Denmark excluded from international cooperation by short masters programme

Technical University of Denmark

Column by Karin Markides, Chair of DTU’s Board of Governors. Published at Altinget on 30 March 2023.

“We are part of an international world where people, knowledge, and education move across borders, and to assert itself in this global context, Denmark needs to be an open country.”

These were the words of the Danish Minister for Higher Education and Science, Christina Egelund, when she presented a new education reform proposal at a press conference on 2 March. The proposal includes a goal of attracting 2,500 more international students to Denmark in 2029. It is an important goal, as international students build valuable bridges between Denmark and the rest of the world, and at the same time are very good business for the country. At DTU, where I chair the Board of Governors, the latest analysis shows that on average, an international graduate contributes DKK 3.2 million to the Danish economy over 13 years.

However, if we look at the larger context in which the goal is to be met, it becomes clear that there a number of problems with the proposal. Though the government says it wants to attract international talent to areas where the industry demands highly specialized labour, it also wants to shorten half the country’s master’s programmes to four years. How are these two things compatible? Why should an ambitious German or French student choose a study programme in Denmark that is one year shorter than those offered in other EU countries? And what consequences will it have for industry and Denmark’s competitiveness that we offer shorter educations than the rest of Europe and—as many fear—produce less skilled graduates?

Competitiveness weakened in the Netherlands

Rather than speculate about the answers, I’d like to draw attention to the Netherlands, which in the past has tried to implement a four-year master’s model.

This happened in 1982, when all university programmes in the Netherlands were made into four-year programmes. Ten years later, a comprehensive evaluation report of the scheme led to the decision being overturned for the country’s engineering programmes. In 1995, a fifth year of study was added to the most demanding engineering programmes, and a few years later the remaining engineering programmes followed suit.

As for the reasons for this political u-turn, the evaluation report stated that the engineering students took far too long to complete the otherwise short programmes because the curricula were over-packed. The four-year model simply didn’t match up to the complexity of engineering studies, and the Dutch society had to pay dearly for students staying in the education system for far too long.

This resulted in a deterioration of the graduates’ skills, documented through interviews with 40 companies in the Netherlands, and—just as worryingly—a significant drop in the Netherlands’ international competitiveness.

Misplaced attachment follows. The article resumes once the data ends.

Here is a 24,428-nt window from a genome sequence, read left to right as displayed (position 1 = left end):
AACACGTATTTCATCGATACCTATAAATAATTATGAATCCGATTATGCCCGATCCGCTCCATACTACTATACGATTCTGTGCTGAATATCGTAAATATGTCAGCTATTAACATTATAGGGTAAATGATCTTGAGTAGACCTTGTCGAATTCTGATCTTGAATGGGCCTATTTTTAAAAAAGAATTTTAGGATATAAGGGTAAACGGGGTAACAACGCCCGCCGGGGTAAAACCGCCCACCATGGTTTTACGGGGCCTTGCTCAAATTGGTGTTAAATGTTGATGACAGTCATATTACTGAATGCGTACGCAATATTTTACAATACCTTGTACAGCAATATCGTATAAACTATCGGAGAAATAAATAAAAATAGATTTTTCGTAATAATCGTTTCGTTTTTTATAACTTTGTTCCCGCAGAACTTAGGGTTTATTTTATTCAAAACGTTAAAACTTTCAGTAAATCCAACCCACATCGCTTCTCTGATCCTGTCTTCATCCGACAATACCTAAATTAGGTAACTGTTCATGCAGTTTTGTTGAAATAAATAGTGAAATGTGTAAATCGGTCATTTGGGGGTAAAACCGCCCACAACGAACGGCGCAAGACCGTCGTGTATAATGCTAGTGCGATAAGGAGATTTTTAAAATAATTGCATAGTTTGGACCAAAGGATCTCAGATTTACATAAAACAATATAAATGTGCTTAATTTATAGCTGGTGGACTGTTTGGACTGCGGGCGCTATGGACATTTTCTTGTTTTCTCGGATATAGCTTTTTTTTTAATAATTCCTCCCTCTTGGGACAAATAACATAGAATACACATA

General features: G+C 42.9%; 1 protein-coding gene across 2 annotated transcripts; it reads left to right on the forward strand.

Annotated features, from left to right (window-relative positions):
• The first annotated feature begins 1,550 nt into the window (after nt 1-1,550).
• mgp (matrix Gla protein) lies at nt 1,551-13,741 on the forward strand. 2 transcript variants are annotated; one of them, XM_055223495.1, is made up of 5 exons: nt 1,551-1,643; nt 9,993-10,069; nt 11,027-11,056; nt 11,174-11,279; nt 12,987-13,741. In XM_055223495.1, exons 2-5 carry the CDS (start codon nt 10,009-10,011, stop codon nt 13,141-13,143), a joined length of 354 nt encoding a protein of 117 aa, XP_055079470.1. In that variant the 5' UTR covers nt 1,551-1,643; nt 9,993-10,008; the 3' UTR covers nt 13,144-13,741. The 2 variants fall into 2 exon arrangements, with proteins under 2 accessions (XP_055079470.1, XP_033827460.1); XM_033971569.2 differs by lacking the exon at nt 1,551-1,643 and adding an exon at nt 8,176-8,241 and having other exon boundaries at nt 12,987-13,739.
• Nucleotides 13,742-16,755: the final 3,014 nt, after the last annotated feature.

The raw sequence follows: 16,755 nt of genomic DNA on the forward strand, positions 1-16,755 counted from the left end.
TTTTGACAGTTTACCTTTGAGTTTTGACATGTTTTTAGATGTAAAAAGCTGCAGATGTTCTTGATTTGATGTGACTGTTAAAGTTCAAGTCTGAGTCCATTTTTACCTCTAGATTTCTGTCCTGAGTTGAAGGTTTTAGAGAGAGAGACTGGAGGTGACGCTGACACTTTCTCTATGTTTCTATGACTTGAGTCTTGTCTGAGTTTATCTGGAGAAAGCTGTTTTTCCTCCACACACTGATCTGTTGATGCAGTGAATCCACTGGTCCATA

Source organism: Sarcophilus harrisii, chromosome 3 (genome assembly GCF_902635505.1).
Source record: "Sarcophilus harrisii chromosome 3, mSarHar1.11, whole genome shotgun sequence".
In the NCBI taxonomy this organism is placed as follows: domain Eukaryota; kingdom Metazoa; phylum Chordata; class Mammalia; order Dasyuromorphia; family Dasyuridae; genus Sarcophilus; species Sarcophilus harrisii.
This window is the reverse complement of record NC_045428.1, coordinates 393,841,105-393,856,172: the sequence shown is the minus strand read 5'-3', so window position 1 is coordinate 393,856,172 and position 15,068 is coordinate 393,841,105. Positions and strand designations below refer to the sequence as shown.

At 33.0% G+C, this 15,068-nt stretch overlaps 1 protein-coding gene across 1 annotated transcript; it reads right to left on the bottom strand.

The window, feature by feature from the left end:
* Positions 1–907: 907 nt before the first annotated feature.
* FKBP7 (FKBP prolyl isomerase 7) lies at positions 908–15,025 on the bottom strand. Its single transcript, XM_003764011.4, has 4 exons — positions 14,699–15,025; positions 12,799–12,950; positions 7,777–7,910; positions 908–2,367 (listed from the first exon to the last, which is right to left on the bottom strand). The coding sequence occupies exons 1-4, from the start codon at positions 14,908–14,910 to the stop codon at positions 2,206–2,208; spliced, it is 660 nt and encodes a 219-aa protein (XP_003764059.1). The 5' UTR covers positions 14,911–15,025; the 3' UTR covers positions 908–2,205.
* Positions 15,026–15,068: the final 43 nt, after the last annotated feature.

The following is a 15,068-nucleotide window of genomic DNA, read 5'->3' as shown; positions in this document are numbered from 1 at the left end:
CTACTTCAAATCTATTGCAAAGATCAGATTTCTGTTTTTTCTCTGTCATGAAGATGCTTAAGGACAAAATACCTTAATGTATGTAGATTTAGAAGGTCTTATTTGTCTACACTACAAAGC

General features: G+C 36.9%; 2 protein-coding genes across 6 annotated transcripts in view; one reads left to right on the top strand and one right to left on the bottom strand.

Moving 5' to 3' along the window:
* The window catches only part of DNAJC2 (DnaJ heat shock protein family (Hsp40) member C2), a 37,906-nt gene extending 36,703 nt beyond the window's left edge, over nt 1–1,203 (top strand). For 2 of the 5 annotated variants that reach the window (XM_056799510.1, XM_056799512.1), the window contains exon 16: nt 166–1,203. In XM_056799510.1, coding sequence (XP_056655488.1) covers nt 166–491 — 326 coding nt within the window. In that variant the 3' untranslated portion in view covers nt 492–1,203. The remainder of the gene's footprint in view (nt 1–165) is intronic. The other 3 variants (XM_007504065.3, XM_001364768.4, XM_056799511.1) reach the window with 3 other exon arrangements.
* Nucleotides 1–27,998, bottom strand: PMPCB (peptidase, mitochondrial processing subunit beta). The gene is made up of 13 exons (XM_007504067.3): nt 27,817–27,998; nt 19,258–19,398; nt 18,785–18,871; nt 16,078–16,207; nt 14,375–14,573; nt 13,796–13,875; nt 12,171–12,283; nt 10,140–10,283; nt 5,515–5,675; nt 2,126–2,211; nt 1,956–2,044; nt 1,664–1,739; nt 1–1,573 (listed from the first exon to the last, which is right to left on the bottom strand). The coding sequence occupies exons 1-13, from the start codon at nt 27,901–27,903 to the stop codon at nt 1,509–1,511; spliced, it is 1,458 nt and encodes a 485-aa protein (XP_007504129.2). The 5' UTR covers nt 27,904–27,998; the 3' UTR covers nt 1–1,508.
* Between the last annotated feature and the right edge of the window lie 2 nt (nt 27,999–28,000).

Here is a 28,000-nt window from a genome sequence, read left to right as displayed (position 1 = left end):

Wrong strategy to go it alone

The Dutch precedent should prompt deeper consideration of whether a four-year educational structure is the right way to go for Denmark. When I look within my own ranks, namely at DTU’s engineering programmes, it seems wrongheaded to implement this model, since DTU already has a 3.5-year BEng vocational programme that gets 89 per cent of graduates in work within a year of graduating.

With a four-year master’s degree, Denmark would not only be making the same mistake as the Netherlands, we would also be going it alone in relation to the other European countries which, since the 1999 Bologna Declaration, have worked together to create comparable educational programmes across national borders. This has been done based on a 3+2 model, in which the three years are bachelor years and the last two are master’s years. In fact, most countries under the Bologna cooperation do not recognize a four-year master’s degree as fully equivalent to a five-year one. This is shown by documents accessed from the Danish Ministry of Higher Education and Science.

Based on the Dutch example and the global reality we live in today, there is therefore reason to fear for Denmark’s productivity, competitiveness, and economy if the plans for the four-year master’s programme are implemented. If the government wants to facilitate a mobile and dynamic knowledge network where Danish graduate students are attractive workers for both the Danish and international job markets, and where international students choose Denmark, it should change its strategy:

Create higher education programmes that stimulate local, national, and international prosperity by inviting collaboration. Don’t make the mistake of designing programmes that close in on themselves.

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